Penn Study: Mustaches More Common Than Women in Top Medical Leadership Posts

It reveals the industry's steep gender disparities.

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Shutterstock.com

You probably could’ve guessed — if asked — that there are more men than women leading the nation’s top academic medical institutions in America. But would you have guessed there are more mustaches than women in the ranks?

There are, according to a study co-authored by researchers at the Perelman School of Medicine at the University of Pennsylvania, and published at The BMJ, a peer-reviewed medical journal.

“The lack of women in leadership roles in medicine is well-documented,” Dr. Mackenzie Wehner, a dermatology resident physician at Penn Medicine said in a statement. “But despite the eccentricities of the study, our results show that even when you focus solely on men with mustaches — which are rare — women are still outnumbered across various specialties.”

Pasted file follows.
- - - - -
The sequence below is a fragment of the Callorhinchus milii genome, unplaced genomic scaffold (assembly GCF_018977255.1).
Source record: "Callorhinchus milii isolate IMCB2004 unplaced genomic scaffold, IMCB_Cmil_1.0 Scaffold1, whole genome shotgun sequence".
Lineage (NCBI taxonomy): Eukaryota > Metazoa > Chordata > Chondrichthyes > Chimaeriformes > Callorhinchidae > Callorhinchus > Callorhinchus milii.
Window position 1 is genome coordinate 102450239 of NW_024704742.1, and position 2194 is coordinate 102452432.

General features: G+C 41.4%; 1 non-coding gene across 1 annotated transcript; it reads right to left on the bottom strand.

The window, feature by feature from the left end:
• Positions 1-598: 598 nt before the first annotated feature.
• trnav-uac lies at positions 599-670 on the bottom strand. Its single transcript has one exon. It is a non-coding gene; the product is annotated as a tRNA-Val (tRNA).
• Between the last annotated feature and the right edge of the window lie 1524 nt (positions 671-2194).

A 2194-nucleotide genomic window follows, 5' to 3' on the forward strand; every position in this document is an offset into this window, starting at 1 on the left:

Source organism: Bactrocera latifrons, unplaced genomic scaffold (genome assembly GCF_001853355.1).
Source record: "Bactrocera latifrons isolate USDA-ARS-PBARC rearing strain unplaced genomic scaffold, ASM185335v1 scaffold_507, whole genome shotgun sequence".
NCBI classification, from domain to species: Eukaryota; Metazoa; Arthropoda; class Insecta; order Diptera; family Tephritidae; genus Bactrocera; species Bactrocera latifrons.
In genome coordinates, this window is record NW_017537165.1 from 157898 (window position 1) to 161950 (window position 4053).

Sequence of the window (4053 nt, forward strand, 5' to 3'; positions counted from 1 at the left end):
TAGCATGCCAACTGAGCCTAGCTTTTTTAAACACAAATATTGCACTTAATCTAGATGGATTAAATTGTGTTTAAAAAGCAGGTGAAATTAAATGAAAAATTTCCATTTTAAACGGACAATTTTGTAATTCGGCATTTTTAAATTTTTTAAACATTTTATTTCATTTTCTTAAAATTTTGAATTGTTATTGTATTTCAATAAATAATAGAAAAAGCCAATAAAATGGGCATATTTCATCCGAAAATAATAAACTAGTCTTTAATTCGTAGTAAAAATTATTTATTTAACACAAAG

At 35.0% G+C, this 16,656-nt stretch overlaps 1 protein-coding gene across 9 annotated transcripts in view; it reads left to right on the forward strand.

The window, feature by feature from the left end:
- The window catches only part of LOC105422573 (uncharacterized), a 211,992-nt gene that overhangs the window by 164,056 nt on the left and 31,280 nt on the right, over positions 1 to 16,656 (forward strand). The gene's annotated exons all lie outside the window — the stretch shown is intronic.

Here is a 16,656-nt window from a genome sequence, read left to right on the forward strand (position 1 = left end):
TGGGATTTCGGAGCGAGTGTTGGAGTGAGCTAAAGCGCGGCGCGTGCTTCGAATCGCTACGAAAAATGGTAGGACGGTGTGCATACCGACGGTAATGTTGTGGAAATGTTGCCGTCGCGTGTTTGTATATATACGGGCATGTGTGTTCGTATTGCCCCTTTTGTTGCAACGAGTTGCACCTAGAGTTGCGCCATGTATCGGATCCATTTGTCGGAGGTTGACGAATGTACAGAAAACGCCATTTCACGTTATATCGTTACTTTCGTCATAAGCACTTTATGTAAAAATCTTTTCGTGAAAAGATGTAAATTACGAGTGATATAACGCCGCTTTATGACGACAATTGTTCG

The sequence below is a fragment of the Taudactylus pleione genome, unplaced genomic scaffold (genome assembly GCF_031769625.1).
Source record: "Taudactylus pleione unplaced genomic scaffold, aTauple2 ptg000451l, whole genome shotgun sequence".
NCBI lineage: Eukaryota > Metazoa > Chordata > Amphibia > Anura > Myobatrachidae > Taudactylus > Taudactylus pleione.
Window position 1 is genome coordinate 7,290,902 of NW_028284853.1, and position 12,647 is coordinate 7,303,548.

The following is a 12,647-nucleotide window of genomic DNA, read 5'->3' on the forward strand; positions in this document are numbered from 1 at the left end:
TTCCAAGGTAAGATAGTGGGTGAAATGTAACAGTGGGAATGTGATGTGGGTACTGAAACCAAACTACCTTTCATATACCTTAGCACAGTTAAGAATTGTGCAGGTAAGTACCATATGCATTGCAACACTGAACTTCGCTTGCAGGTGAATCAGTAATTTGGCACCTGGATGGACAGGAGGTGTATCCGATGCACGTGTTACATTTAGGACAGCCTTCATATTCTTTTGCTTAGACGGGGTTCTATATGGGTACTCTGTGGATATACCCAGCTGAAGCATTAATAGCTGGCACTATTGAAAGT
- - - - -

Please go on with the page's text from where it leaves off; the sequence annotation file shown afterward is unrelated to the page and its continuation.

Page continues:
The research was generated by inspecting the websites of certain medical schools to identify their leaders then examined their gender and if they had a mustache.

More than 1,000 medical department leaders were studied. Of the 20 specialties examined, only five — obstetrics and gynecology, pediatrics, dermatology, family medicine and emergency medicine — had more than 20 percent female department leaders. In 10 specialties, men with mustaches made up more than 20 percent of department leaders.

The study found that in the academic medical world, only 38 percent of full-time faculty members, 21 percent of full-time professors and 16 percent of deans were women.

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